Authors: Shantayanan Devarajan and Wolfgang Fengler
Sub-Saharan Africa's GDP has grown five percent a year since 2000 and is expected to grow even faster in the future. Although pessimists are quick to point out that this growth has followed increases in commodities prices, the success of recent political reforms and the increased openness of African societies give the region a good chance of sustaining its boom for years to come.
Over the past several years, the most talked-about trend in the global economy has been the so-called rise of the rest, which saw the economies of many developing countries swiftly converging with those of their more developed peers.
The massive growth of hedge funds has sparked warnings of instability and demands that the industry be regulated. But the fear of hedge funds is overblown, based on a misunderstanding of their role in the international financial system. In reality, hedge funds do not increase risk; they manage it -- and policymakers, rather than clamping down, should make sure hedge funds have the tools to perform this function well.
As the effects of the financial crisis stretch beyond America and Europe, the world's emerging markets start to wobble and analysts wonder just how hard China, India, and other major developing nations will be hit.
Joshua Kurlantzick shares an excerpt from his new book, Democracy in Retreat, which revolves around a disturbing thesis: that after a steady increase in the number of democracies in the world for nearly a century, autocratic rule is on the march.
Asked by Fagner Dantas, from Universidade Federal da Bahia
The Brazilian government faces a number of challenges and opportunities concerning its economic forecast in the coming years. After peaking at 7.5 percent growth in 2010, Brazil's recent economic slowdown has caused worry that the dream of a new high-growth economy had slipped out of reach.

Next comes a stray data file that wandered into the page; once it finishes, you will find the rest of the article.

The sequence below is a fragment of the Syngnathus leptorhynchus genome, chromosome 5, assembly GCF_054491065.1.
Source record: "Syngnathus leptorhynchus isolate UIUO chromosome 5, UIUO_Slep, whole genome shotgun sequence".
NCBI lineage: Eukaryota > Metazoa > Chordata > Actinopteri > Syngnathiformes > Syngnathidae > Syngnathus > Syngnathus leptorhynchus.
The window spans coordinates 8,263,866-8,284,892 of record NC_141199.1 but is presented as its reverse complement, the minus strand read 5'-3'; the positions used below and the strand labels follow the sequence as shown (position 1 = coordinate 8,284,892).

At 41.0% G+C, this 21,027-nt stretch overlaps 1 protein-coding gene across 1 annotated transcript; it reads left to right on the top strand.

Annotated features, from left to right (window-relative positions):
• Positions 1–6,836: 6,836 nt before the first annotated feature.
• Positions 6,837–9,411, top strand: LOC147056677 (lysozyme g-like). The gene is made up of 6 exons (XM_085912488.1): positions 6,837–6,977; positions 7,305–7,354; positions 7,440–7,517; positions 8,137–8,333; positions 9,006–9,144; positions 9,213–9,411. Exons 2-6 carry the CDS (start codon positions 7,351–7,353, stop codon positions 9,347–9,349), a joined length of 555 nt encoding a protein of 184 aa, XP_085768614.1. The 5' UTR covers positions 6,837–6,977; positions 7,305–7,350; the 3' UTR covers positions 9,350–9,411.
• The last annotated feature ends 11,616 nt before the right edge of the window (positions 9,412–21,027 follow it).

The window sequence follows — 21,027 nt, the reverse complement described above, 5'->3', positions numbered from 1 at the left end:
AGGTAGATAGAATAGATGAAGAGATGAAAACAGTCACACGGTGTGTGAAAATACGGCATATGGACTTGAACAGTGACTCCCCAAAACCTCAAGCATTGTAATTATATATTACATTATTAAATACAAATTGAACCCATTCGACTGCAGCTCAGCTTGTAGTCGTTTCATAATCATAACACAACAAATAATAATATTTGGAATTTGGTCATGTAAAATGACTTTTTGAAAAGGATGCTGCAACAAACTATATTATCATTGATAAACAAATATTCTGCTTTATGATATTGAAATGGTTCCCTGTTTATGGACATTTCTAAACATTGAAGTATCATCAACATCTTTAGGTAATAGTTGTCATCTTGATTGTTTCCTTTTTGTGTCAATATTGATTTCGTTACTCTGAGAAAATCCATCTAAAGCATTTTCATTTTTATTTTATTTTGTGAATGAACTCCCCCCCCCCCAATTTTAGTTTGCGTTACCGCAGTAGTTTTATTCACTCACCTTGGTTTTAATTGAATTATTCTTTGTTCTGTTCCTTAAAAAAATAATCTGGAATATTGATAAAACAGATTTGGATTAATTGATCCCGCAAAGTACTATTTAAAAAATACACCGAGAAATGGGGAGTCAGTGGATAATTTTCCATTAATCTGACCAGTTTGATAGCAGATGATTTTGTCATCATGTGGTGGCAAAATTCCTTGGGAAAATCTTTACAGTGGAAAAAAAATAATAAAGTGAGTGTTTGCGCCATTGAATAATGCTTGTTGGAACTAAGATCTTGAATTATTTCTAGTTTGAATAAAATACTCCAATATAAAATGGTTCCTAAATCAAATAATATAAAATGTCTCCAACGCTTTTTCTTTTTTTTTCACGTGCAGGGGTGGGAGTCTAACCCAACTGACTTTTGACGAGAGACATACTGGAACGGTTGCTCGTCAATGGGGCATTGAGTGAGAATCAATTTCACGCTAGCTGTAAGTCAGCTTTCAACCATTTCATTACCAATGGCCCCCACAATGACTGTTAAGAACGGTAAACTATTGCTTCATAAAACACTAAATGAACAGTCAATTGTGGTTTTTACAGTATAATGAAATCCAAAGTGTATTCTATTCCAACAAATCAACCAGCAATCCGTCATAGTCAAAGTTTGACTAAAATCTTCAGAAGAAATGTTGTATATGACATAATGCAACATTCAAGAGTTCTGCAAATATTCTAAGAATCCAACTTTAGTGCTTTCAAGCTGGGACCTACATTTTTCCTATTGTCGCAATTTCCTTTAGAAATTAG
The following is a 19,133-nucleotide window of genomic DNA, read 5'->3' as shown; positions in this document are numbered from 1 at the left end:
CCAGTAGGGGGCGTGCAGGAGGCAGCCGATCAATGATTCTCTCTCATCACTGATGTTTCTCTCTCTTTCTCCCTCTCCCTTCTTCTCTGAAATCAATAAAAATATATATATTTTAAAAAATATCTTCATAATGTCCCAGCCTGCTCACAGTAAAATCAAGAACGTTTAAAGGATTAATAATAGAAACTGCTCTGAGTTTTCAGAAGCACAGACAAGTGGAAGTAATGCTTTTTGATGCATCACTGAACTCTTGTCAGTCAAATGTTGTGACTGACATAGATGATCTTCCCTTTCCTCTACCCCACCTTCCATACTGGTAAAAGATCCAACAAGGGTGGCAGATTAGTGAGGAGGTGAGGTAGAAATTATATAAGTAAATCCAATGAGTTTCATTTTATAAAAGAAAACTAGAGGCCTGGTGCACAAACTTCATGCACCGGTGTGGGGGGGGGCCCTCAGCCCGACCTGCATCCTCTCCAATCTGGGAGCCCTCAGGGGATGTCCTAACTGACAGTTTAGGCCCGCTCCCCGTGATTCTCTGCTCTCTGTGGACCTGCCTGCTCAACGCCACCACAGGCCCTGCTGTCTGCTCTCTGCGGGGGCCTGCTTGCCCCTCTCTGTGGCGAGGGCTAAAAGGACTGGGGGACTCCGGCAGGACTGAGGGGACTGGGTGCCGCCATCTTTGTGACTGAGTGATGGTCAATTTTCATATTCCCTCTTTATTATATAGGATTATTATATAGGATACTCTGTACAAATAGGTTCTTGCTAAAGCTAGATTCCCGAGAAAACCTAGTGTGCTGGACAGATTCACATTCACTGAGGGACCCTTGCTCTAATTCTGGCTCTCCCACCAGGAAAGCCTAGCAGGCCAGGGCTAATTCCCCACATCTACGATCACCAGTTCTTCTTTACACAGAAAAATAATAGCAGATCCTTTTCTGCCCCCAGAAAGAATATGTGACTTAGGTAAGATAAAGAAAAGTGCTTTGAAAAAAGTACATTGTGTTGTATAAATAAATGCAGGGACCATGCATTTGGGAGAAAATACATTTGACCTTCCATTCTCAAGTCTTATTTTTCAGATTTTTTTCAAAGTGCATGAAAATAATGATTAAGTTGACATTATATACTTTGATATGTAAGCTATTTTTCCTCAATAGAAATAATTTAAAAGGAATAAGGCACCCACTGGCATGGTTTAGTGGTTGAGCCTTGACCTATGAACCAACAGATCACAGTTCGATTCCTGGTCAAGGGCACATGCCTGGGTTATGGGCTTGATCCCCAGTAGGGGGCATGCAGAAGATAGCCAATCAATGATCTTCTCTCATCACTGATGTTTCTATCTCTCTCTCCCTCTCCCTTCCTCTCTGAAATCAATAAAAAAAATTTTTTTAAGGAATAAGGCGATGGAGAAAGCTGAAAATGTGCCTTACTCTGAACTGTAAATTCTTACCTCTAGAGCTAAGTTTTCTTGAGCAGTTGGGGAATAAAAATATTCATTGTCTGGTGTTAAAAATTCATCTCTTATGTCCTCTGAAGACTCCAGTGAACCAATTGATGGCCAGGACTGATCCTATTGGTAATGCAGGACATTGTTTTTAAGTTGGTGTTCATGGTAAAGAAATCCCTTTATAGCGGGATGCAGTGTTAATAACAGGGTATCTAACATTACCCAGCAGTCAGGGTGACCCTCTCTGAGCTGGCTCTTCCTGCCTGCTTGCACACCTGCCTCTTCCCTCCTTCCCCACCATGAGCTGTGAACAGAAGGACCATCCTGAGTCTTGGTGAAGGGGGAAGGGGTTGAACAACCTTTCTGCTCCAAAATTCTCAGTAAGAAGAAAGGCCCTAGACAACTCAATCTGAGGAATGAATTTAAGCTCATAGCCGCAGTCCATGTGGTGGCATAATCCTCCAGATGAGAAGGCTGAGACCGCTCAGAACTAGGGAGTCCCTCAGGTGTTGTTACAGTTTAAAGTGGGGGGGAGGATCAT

Speakers: Robert Annibale and Shamshad Akhtar Presider: Isobel Coleman
Isobel Coleman hosts Robert Annibale, Global Director of Microfinance, Citigroup, and Shamshad Akhtar, Assistant Secretary-General for Economic and Social Affairs, United Nations, for a discussion about how to reach the two billion people who do not have access to formal financial services.
This roundtable was generously supported by the Center for Financial Conclusion at Accion, which is leading the Financial Inclusion 2020 Campaign.
With concerns swirling over the prospect of another global economic slowdown, Ruchir Sharma, head of emerging markets at Morgan Stanley Investment Management, questions the current consensus view, which is still bullish on the BRICS (Brazil, Russia, India, China, South Africa) and bearish on the West. Sharma, the author of "Breakout Nations: In Pursuit of the Next Economic Miracles" and the May/June Foreign Affairs essay "Bearish on Brazil," argues against analyzing emerging markets under catch-all acronyms. He points out, for example, that Brazil's growth is dependent on a shaky premise: high prices for commodities like oil, coffee and iron ore. Meanwhile, the dismal image of Europe overlooks fiscally responsible countries like Poland and the Czech Republic, whose policies, institutions, and private sectors could enable them to become real growth economies. Sharma will discuss which nations will serve as pockets of future economic strength, and what this all means for the global economy, including the big powers of the West.
The Council on Foreign Relations' David Rockefeller Studies Program—CFR's "think tank"—is home to more than seventy full-time, adjunct, and visiting scholars and practitioners (called "fellows"). Their expertise covers the world's major regions as well as the critical issues shaping today's global agenda. Download the printable CFR Experts Guide.